The advantages of laparoscopy over conventional open surgery have justified its application for nephrectomy in renal atrophy, renal tumours, polycystic kidney disease and living-related kidney donation. The common indications for native nephrectomy in renal transplant recipients include tumours, uncontrolled hypertension, recurrent infections and stones. Indeed, the native kidneys have a significantly greater risk of malignant transformation. Herein we present the technique and advantages of retroperitoneoscopic nephrectomy (RN) of native kidneys in renal transplant recipients, and highlight it as a safe and effective option in these patients.
We performed three RNs in two patients (one man and one woman, aged 49 and 39 years, respectively). The man, who was on warfarin for pulmonary embolism (converted to heparin before surgery) had a two-stage procedure. After native radical nephrectomy for renal tumour ipsilateral to the transplant, he had a contralateral prophylactic RN 6 weeks later. The woman had a nephrectomy ipsilateral to the renal allograft and is awaiting a contralateral nephrectomy. The access technique for RN in this situation is modified from the original Gaur method  and differs from transperitoneal nephrectomy (TN) in three key aspects: the location and technique of primary trocar placement, optimum positioning of the balloon dilator, and location and technique for safely placing the secondary ports. We used a three-port technique. Under general anaesthesia the patient is placed in the lateral position with the surgeons standing at the dorsal aspect. The first port (12 mm) is placed by the open technique, and is 2.5 cm below the tip of the 12th rib for introducing the balloon dilator to create a retroperitoneal space. Downward balloon dissection is not used, to avoid injuring the transplant, which is usually visible in the retroperitoneum through the balloon port. Pneumoperitoneum is maintained at 12–15 mmHg. Two subsequent 12 mm ports are introduced under direct vision, the location being as shown in Fig. 1, i.e. one along the same transverse level as the first incision, in the posterior axillary line, and the other ≈ 5 cm superior to the anterior superior iliac spine in front of the anterior axillary line, but staying well away from the transplanted kidney. If there are renal tumours the kidney is dissected outside Gerota's fascia, directly on to the vessels. The renal arteries and vein are controlled using clips and then resected. The ureter is clipped and cut. The resected kidney is then extracted in a laparoscopic sac by widening the middle port incision. The anterior port is deliberately avoided for this purpose, again to minimize injury to the renal allograft. A tube drain is placed at the end of the procedure. In our experience, the mean (range) blood loss was 45 (10–100) mL and the operating time 180 (150–210) min.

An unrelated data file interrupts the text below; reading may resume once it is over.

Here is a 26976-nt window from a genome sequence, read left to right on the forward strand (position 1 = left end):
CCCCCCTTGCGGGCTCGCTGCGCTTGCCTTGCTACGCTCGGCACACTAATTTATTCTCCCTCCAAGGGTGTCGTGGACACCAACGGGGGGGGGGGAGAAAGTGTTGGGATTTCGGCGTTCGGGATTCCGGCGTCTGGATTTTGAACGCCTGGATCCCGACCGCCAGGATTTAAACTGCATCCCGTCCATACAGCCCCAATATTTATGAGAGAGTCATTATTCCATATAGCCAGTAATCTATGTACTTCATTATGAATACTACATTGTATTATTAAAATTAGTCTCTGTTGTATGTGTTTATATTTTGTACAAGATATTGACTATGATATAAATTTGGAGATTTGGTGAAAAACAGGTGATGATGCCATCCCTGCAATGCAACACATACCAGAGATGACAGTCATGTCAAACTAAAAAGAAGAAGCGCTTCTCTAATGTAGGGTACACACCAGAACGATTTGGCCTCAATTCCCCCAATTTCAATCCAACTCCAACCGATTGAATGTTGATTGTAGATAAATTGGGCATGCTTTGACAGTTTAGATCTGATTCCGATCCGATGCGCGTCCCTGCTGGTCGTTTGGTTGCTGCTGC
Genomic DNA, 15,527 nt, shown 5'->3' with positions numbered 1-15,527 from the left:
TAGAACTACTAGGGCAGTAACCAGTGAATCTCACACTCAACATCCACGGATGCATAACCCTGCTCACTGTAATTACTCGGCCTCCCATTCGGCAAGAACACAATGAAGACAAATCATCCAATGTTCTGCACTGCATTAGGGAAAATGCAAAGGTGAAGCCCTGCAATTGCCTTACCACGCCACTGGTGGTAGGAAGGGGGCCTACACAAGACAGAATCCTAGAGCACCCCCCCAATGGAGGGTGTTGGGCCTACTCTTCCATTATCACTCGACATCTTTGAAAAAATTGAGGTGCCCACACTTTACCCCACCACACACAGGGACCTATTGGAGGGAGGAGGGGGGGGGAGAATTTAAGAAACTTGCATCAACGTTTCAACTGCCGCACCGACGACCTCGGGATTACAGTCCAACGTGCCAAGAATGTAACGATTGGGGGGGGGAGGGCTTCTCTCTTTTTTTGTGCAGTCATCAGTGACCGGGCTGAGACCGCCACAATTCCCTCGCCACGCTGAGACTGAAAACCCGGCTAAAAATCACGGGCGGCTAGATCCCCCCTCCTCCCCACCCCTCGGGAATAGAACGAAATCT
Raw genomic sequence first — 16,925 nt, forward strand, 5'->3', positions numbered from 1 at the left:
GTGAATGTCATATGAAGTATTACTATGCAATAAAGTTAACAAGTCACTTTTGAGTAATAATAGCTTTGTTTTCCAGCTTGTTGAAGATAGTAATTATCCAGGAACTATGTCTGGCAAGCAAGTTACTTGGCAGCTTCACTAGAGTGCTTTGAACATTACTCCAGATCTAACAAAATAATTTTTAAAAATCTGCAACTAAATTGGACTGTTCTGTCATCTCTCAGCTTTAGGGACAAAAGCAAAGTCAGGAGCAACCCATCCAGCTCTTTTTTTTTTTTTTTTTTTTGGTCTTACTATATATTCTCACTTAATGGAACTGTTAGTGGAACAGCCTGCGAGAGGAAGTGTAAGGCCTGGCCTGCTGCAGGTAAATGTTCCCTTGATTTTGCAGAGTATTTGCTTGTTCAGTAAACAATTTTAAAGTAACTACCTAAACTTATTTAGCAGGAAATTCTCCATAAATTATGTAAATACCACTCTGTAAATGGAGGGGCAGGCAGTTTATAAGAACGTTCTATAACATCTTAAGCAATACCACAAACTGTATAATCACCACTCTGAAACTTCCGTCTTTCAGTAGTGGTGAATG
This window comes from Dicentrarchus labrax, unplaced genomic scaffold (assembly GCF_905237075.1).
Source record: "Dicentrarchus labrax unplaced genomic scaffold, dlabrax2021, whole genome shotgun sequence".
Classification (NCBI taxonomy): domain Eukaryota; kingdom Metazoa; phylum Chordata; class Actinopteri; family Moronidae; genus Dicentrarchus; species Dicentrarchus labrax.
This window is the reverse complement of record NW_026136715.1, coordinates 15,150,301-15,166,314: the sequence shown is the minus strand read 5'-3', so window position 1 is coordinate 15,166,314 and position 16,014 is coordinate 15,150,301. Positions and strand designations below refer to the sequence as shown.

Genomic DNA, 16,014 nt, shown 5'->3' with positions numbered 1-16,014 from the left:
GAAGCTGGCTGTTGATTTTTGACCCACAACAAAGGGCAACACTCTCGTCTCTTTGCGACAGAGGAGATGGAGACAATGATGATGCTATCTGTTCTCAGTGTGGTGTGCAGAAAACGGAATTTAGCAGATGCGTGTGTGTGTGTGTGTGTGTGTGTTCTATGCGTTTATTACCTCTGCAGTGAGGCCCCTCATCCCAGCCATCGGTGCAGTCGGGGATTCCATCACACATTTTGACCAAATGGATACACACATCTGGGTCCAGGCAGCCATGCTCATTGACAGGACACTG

COMPARISON WITH OTHER METHODS
Bilateral hand-assisted laparoscopic nephrectomy (HALN)  or TN are alternatives to RN. HALN in particular has the advantage of not having to significantly alter the patient's position on the operating table, and saves time. Although we are familiar with HALN and have used it in this patient group, it may not be a suitable technique in those with previous intra-abdominal surgery due to the presence of adhesions and the risk of inadvertent bowel injury. The same applies to TN. Both patients described here had previously had peritoneal dialysis for end-stage renal disease (ESRD).
ADVANTAGES AND DISADVANTAGES
The main advantages of RN are minimal blood loss, less postoperative pain, low morbidity, a short hospital stay (3 days) and early full recovery (within 4 weeks). RN can be performed in those with previous intraperitoneal surgery; this is usual in patients with ESRD, as they may have been on peritoneal dialysis. Creatinine levels are maintained after surgery, with no adverse effect on the transplants.
The chief disadvantage is the smaller working space, particularly when operating on the side of the renal transplant. These patients also need careful anaesthetic evaluation, as they have a higher cardiovascular risk and are on immunosuppressants.
Early experience indicates that RN is a good option for removing native kidneys in functioning renal-transplant recipients. Its role needs to be better established in these high-risk patients, many of whom may develop tumours in their native kidneys. Perhaps they need surveillance of their native kidneys with annual ultrasonography. Technical modifications as described are the key to the success of the laparoscopic approach in such patients, many of whom have traditionally been treated with open surgery in the past.
Guy's and St. Thomas’ Charitable Foundation, and Abhay Rane, Nizam Mamode and Geoff Koffman.
CONFLICT OF INTEREST
None declared. Source of funding: Guy's and St. Thomas Charity.